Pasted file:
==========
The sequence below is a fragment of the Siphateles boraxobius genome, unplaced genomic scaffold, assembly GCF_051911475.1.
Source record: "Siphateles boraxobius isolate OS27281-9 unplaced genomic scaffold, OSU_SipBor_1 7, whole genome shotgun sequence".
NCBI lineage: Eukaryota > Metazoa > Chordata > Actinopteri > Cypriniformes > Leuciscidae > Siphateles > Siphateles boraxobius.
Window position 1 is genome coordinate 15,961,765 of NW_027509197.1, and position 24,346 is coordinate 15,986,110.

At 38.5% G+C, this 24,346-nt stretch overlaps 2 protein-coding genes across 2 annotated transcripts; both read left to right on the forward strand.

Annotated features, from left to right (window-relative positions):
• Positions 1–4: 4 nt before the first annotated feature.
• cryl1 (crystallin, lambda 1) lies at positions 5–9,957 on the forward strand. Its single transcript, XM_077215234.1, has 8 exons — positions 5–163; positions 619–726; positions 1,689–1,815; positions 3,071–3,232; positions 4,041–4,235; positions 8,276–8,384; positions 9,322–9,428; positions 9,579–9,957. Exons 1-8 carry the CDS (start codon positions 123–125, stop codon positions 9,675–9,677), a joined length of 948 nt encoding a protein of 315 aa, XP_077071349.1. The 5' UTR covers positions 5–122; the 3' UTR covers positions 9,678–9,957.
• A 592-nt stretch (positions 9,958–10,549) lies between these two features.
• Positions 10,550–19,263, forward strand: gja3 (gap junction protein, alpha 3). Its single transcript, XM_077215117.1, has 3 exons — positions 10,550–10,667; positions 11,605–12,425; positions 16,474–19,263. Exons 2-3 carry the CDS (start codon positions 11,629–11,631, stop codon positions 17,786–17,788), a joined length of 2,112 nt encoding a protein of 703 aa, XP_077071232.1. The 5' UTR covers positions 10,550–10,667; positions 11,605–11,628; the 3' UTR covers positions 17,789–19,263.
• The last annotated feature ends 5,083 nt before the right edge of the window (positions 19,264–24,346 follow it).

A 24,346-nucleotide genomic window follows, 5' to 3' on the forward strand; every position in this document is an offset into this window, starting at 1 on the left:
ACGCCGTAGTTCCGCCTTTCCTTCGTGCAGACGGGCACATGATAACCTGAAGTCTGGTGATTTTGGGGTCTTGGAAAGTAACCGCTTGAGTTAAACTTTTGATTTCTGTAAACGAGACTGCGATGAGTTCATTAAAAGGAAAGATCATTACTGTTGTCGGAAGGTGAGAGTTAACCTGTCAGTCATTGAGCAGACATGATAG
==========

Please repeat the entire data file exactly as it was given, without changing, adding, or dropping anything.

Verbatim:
The sequence below is a fragment of the Siphateles boraxobius genome, unplaced genomic scaffold, assembly GCF_051911475.1.
Source record: "Siphateles boraxobius isolate OS27281-9 unplaced genomic scaffold, OSU_SipBor_1 7, whole genome shotgun sequence".
NCBI lineage: Eukaryota > Metazoa > Chordata > Actinopteri > Cypriniformes > Leuciscidae > Siphateles > Siphateles boraxobius.
Window position 1 is genome coordinate 15,961,765 of NW_027509197.1, and position 24,346 is coordinate 15,986,110.

At 38.5% G+C, this 24,346-nt stretch overlaps 2 protein-coding genes across 2 annotated transcripts; both read left to right on the forward strand.

Annotated features, from left to right (window-relative positions):
• Positions 1–4: 4 nt before the first annotated feature.
• cryl1 (crystallin, lambda 1) lies at positions 5–9,957 on the forward strand. Its single transcript, XM_077215234.1, has 8 exons — positions 5–163; positions 619–726; positions 1,689–1,815; positions 3,071–3,232; positions 4,041–4,235; positions 8,276–8,384; positions 9,322–9,428; positions 9,579–9,957. Exons 1-8 carry the CDS (start codon positions 123–125, stop codon positions 9,675–9,677), a joined length of 948 nt encoding a protein of 315 aa, XP_077071349.1. The 5' UTR covers positions 5–122; the 3' UTR covers positions 9,678–9,957.
• A 592-nt stretch (positions 9,958–10,549) lies between these two features.
• Positions 10,550–19,263, forward strand: gja3 (gap junction protein, alpha 3). Its single transcript, XM_077215117.1, has 3 exons — positions 10,550–10,667; positions 11,605–12,425; positions 16,474–19,263. Exons 2-3 carry the CDS (start codon positions 11,629–11,631, stop codon positions 17,786–17,788), a joined length of 2,112 nt encoding a protein of 703 aa, XP_077071232.1. The 5' UTR covers positions 10,550–10,667; positions 11,605–11,628; the 3' UTR covers positions 17,789–19,263.
• The last annotated feature ends 5,083 nt before the right edge of the window (positions 19,264–24,346 follow it).

A 24,346-nucleotide genomic window follows, 5' to 3' on the forward strand; every position in this document is an offset into this window, starting at 1 on the left:
ACGCCGTAGTTCCGCCTTTCCTTCGTGCAGACGGGCACATGATAACCTGAAGTCTGGTGATTTTGGGGTCTTGGAAAGTAACCGCTTGAGTTAAACTTTTGATTTCTGTAAACGAGACTGCGATGAGTTCATTAAAAGGAAAGATCATTACTGTTGTCGGAAGGTGAGAGTTAACCTGTCAGTCATTGAGCAGACATGATAG